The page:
Many people like to imagine that how they see the world is crystal clear: they see everything in 20/20. However, how many people actually have perfect vision? One can say the same about self-assessment and our actions. It’s easy for people to see themselves as something negative (e.g., lazy, a bad partner, unintelligent), but how objective are you truly being? If you wear glasses or contacts, think back to the first time when you wore them. Though you thought you saw the world clearly, everything became so much clearer and sharper when you actually started to use corrective eyewear. The goal of this article is to help you obtain that same acuity, to have a more accurate assessment of your actions through reality testing.
What Is Reality Testing?
Before explaining reality testing, it is important to discuss Cognitive Behavioral Therapy (CBT). A main tenet of CBT is that your thoughts, feelings, and behaviors are all interconnected. In other words, if you change one, the rest follow suit. Because it is very difficult, if not impossible, to quickly change a feeling (e.g., “Just be happy!” “Just calm down!”), proponents of CBT argue that it is more effective to try to change a behavior or thought. Once again, thoughts, feelings, and behaviors are all interconnected. Therefore, there are many CBT techniques that focus on the person’s thoughts, also known as their cognition. One of these techniques is reality testing.
Reality testing is just as it sounds. Because people have a hard time being objective on personal matters, reality testing uses concrete, objective data to highlight what’s really going on. For example, let’s look at a common situation where reality testing might be useful: liking someone, and messaging them for the first time. If you haven’t heard back from them in a while, it’s easy to self-deprecate. “I said something creepy and now they’re not responding back,” “I was too forward,” or “They must not like me” are all common thoughts that people have in that situation. However, if you were to incorporate reality testing, you would look at the evidence that supports these claims, and the evidence that does not. It is true that the person has yet to respond back; however, what was the context and tone of your message? Is it truly creepy to say, “Hey, this is Maria from the other night. I was hoping we could get lunch”? How many messages did you send? Is sending one message too aggressive? Have you always responded quickly to messages sent to you? Additionally, what could be all the different reasons for the delay? It’s difficult to be objective on subjective matters, especially when they’re personal. Another tool within reality testing is to substitute yourself with a friend or loved one. What would you say if they were in your position? Would you think that their text message was weird or aggressive? Reality testing is the separating of what we think we see, versus what is actually there. Here is an activity that aids this process.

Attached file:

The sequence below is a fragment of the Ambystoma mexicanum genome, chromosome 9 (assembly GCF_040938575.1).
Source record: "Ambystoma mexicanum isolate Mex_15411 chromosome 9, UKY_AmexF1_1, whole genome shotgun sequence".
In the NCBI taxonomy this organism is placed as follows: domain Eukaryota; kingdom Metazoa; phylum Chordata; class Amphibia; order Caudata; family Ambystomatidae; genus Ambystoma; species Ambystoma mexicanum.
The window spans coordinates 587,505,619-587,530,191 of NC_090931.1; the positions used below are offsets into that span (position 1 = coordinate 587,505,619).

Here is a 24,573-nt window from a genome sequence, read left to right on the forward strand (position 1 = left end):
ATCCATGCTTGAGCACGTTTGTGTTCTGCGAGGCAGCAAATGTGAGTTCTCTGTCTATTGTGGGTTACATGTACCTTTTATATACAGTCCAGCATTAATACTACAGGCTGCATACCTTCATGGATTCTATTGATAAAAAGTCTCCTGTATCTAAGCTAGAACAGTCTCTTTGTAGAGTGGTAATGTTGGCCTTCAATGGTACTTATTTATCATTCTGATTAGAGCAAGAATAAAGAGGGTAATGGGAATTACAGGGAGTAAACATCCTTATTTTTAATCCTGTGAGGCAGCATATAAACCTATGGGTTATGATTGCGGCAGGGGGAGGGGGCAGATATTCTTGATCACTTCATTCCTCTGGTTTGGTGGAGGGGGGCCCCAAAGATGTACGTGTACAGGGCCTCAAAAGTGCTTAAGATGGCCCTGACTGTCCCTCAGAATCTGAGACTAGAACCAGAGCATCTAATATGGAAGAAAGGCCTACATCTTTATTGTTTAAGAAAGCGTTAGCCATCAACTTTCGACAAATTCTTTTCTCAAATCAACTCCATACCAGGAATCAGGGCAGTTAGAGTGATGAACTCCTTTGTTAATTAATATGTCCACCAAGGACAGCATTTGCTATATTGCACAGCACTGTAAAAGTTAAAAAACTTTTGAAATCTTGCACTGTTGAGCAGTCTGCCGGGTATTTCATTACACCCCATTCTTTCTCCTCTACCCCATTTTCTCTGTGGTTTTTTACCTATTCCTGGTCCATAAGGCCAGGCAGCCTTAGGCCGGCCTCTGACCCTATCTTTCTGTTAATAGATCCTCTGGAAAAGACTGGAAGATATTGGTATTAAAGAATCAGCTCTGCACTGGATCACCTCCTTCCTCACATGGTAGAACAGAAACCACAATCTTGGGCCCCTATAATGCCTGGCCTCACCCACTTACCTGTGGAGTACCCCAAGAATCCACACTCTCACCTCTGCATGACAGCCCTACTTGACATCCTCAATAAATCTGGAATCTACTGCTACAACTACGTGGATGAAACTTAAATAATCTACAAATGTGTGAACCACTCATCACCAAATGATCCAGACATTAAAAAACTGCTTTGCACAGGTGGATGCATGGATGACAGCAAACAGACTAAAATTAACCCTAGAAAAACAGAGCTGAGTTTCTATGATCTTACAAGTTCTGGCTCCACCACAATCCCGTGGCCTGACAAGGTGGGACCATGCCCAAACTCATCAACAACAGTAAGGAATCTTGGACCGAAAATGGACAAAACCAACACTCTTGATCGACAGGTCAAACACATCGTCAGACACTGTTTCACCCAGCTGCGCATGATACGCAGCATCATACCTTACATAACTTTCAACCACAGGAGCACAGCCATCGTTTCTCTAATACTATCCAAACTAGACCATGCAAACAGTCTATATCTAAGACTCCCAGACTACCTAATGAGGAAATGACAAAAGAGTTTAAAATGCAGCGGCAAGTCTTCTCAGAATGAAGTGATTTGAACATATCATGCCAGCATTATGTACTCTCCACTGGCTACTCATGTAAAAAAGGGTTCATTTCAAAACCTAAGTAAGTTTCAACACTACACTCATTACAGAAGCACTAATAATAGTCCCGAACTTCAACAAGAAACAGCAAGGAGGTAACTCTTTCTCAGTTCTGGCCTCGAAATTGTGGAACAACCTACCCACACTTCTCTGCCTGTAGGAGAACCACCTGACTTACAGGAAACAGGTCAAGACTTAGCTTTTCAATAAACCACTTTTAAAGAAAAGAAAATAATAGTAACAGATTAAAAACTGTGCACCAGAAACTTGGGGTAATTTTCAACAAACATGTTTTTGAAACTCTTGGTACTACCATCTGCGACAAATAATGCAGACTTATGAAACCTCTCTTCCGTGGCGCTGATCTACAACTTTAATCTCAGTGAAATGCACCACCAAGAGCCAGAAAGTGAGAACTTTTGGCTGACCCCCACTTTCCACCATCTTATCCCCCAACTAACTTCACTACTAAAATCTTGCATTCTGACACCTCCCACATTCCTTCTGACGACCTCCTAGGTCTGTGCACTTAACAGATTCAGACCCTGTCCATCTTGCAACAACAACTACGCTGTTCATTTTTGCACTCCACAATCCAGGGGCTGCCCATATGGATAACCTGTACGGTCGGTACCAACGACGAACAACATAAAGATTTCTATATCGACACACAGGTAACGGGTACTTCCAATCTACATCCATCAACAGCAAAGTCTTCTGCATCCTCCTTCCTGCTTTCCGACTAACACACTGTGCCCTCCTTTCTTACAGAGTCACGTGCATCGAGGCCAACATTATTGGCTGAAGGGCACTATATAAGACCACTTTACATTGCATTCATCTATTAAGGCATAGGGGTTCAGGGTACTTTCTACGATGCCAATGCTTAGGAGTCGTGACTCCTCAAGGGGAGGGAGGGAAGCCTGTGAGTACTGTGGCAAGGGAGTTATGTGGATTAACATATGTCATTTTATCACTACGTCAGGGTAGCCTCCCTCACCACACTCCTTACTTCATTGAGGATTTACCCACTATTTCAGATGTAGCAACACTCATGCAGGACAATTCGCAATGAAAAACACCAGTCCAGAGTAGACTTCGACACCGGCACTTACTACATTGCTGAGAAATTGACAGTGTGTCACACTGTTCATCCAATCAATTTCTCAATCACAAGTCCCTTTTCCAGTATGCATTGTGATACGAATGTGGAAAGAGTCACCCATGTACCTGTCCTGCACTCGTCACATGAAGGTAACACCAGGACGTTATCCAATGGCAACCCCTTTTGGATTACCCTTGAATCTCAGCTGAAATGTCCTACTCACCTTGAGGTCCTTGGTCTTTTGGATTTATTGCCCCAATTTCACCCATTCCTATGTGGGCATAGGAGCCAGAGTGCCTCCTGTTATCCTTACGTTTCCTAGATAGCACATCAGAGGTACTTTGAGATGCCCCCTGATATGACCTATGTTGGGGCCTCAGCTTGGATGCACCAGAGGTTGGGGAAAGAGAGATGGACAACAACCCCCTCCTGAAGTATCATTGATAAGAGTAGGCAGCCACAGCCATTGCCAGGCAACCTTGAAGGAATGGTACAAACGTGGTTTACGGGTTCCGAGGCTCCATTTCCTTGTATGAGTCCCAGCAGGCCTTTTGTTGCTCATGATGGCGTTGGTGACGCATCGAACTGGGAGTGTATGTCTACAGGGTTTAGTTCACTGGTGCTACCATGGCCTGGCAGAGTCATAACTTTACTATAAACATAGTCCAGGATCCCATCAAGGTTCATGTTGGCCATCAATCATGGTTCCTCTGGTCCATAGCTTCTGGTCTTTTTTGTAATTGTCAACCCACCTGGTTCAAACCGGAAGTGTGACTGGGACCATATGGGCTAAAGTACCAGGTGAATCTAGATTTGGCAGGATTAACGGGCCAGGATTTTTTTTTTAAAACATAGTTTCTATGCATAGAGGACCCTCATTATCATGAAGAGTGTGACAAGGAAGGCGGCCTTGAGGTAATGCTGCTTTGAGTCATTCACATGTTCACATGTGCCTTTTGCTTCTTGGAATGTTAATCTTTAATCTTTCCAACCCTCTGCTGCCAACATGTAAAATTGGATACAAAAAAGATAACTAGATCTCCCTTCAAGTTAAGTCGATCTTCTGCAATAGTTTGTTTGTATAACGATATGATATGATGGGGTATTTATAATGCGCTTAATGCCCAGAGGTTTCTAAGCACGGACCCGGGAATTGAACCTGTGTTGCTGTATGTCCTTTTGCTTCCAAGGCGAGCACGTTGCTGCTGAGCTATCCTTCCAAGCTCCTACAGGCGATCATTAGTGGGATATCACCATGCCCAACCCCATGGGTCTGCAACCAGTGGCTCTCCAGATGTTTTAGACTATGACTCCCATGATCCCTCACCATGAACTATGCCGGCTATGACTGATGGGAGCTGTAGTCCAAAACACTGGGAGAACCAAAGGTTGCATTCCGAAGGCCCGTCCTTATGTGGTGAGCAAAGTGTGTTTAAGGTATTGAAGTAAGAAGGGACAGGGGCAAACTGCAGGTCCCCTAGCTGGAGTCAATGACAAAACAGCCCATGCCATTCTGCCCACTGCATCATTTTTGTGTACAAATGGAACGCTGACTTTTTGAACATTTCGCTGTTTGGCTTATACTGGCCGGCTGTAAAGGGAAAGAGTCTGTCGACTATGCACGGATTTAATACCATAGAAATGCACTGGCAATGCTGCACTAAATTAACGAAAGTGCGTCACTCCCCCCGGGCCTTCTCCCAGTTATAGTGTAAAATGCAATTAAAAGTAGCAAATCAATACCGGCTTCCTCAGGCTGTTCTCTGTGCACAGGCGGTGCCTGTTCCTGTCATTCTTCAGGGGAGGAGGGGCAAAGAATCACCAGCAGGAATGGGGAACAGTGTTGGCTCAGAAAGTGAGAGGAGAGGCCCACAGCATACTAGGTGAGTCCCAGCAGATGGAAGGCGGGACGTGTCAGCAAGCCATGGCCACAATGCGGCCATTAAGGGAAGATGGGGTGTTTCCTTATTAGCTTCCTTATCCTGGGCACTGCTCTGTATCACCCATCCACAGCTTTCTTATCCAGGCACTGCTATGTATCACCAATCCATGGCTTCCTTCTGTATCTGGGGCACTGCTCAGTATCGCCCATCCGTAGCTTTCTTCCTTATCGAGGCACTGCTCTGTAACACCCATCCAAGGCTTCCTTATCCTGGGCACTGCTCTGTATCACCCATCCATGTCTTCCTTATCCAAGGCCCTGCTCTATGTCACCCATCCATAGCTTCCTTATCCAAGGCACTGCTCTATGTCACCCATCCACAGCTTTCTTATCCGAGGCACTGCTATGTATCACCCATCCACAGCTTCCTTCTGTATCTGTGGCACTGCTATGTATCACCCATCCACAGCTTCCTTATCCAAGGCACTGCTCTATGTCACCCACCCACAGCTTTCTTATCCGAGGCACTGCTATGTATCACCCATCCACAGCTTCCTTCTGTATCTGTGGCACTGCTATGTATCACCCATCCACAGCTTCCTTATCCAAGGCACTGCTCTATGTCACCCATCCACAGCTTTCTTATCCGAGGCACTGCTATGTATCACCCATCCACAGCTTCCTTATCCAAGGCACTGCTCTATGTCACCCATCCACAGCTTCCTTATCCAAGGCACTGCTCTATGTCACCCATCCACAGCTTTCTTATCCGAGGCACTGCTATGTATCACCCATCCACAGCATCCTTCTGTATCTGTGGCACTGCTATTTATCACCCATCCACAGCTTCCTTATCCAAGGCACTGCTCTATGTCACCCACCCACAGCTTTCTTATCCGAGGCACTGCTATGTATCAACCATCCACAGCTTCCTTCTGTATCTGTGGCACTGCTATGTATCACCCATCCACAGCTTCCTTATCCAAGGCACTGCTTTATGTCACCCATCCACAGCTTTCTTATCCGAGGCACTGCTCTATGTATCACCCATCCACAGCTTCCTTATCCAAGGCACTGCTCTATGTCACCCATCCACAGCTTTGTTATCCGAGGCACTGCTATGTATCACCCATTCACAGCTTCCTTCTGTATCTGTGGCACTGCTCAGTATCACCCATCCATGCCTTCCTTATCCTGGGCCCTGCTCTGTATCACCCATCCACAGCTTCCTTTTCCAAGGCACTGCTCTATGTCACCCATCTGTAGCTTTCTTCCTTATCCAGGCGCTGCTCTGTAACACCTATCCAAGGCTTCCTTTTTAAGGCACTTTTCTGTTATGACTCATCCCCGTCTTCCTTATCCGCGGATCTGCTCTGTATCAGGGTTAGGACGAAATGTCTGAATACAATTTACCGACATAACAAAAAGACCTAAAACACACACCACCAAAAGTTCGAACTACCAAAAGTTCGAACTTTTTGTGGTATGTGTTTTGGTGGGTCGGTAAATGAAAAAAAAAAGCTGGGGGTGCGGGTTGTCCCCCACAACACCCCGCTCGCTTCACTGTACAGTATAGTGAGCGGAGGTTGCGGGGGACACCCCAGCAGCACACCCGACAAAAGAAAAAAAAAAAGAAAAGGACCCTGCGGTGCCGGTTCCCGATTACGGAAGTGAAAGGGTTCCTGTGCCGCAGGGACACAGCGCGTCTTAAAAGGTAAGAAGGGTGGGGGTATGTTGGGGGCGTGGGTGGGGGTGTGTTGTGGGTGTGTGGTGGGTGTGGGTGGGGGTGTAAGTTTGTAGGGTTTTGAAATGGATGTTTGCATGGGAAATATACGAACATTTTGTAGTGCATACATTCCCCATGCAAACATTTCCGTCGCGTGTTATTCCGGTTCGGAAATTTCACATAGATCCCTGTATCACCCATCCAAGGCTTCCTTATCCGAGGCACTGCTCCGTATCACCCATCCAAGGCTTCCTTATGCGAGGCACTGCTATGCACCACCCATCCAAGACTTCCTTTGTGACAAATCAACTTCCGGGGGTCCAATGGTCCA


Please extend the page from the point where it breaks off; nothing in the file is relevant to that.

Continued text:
Reality Testing Your Actions Activity